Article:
They say, fiction triumphs where history and historiography meet failure. True enough. Through imagination and innovation, fiction tries to. Looking through glass. By Mukul Kesavan Ravi Dayal Pages: Price: Rs Of course history is an attempt to make the past stable and of. At The Close Of The Twentieth Century, A Young Photographer On A Train To Lucknow Suddenly Finds Himself In The Deep End Of Adrift In The Final.
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Looking Through Glass
The novel begins in with an aspiring freelance photographer going on his first assignment to Lucknow. Ammi is the most original creation of the author, while fhrough magicians, circus acrobats, hotel waiters and even Mohammad Ali Jinnah tend to get incorporated into the ambience of the paradigmatic post-modern novel about the subcontinent. I’ll tell you why.
Looking through Glass is a powerful and immensely entertaining novel set in the troubled s – the era of India’s partition and independence. Anah rated it really liked it Apr 25, His credentials for writing about the game are founded on a spectatorial axiom: All this, being seen through the surreal lens of a photographer, who is an anachronistic observer in the setting.
Her ashes are to be cast into the Ganges at Banaras, but before he arrives, the narrator falls when climbing out of a stalled train and is dragged down by the weight of his lenses into the river below.
Sign up here to receive your FREE alerts. Have a great year ahead: The nameless narrator is also made to partake in this rich confusion. June 20, Jan 14, Alexandra rated it liked it.
Looking Through Glass by Mukul Kesavan. Another example is the disappearance of thousands of Congress Muslims on August 8,when despite their protests, the Quit India movement was launched, rendering them virtually invisible.
Excited by his new zoom lens that eliminates distance, he looks into the camera while standing precariously on a railway bridge and, as he slips, finds that he has accidentally eliminated time.
This novel makes use of the technique of magic realism in a rather sudden way, at the very beginning. But history makes him her own – in a literal way – when Media reporter, reviewer, producer, guest booker, blogger. A Delhi history professor’s promising but flawed first novel offers a what-if? Lists with This Book. Sue rated it really liked it Feb 02, He, the protagonist, clearly wants to serve in the role of a witness when the book begins.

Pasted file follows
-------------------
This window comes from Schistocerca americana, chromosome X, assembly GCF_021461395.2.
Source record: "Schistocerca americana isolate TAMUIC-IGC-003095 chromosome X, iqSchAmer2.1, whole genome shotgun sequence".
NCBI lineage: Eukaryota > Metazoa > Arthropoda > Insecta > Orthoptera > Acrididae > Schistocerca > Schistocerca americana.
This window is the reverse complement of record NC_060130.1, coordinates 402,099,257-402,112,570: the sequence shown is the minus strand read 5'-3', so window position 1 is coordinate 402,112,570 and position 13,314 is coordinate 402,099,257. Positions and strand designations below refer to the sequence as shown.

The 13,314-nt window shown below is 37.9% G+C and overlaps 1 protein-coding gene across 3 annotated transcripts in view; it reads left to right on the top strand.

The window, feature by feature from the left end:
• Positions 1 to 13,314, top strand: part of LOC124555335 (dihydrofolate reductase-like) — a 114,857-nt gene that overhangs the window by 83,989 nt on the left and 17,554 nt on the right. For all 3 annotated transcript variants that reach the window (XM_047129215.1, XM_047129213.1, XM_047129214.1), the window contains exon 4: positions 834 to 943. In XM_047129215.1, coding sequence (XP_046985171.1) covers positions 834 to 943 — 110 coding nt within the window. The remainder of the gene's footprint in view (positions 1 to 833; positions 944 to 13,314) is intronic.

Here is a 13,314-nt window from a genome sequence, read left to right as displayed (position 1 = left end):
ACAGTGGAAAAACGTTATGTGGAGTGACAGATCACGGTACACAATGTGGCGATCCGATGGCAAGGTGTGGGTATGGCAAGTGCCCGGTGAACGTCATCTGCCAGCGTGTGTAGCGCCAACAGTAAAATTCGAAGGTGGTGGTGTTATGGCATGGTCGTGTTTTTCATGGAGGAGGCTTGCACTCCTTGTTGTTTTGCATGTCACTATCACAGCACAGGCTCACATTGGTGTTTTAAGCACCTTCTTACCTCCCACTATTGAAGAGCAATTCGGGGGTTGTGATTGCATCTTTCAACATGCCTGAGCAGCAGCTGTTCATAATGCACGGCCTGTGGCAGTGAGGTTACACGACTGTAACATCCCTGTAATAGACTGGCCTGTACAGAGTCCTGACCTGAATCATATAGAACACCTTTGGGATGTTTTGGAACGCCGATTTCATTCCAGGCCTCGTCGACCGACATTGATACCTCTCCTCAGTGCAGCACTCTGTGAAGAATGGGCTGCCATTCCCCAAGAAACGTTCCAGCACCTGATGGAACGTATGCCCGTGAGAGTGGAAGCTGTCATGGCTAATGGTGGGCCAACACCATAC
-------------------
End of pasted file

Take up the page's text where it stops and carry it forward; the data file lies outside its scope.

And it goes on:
Founder of a political party that insists on altering nothing no removing of statues, no frontiers drawn, etcshe even wins an election. Towards a poetics of the Indian English novel Makarand R. No eBook available Amazon. He wrote a blog by the same name on cricinfo.
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LOOKING THROUGH GLASS by Mukul Kesavan | Kirkus Reviews
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Now share the story Too bad. Vimala Ramachandran rated it liked it May 03, Goodreads helps you keep track of books you want to read. One can, of course, not forget the fact that sexual violence was inextricably linked to the physical violence in the years leading up to Partition. IN this saga of shifting and chimeric identities, one person who stands solidly rooted in space and time, determined to resist change, is Kulsum Ammi.
He only succeeds with regard to stools. Talented indian writer capable of unpretentious prose.
Get real-time alerts and all the news on your phone with the all-new India Today app. These tendencies of the author are distinctly noticeable in the way he creates his rather strong characters, ordinary citizens, supporting ideas which are in contravention of what was historically ascribed to them.
And even as he runs and stays away, he somehow only focuses only on those he can’t see or feel. Sangeetha rated it it was ok Jan 28, Saad rated it liked it Apr 03, Aug 28, Radhika rated it did not like it Recommends it for: Kesavan looks through glass, but not darkly. Kesavan’s book of cricket,Men in White, was published by Penguin India in Copyrights Glaxs Post.
Fiction, on the other hand, can merrily destabilise the past, bringing to life the infinite possibilities that throuvh at any given moment before subsequent events sift them out of collective memory. He’s keen on the game of cricket but in a non-playing way.
The author’s evident enjoyment in telling his tale is infectious, and although the period described here was a turbulent time in history – what with a revolution, a war, a famine and many riots – the distancing device invests in with a patina of hope, if not nostalgia.
Was it the Guardian? Parmeet Kohli rated it liked it Aug 07,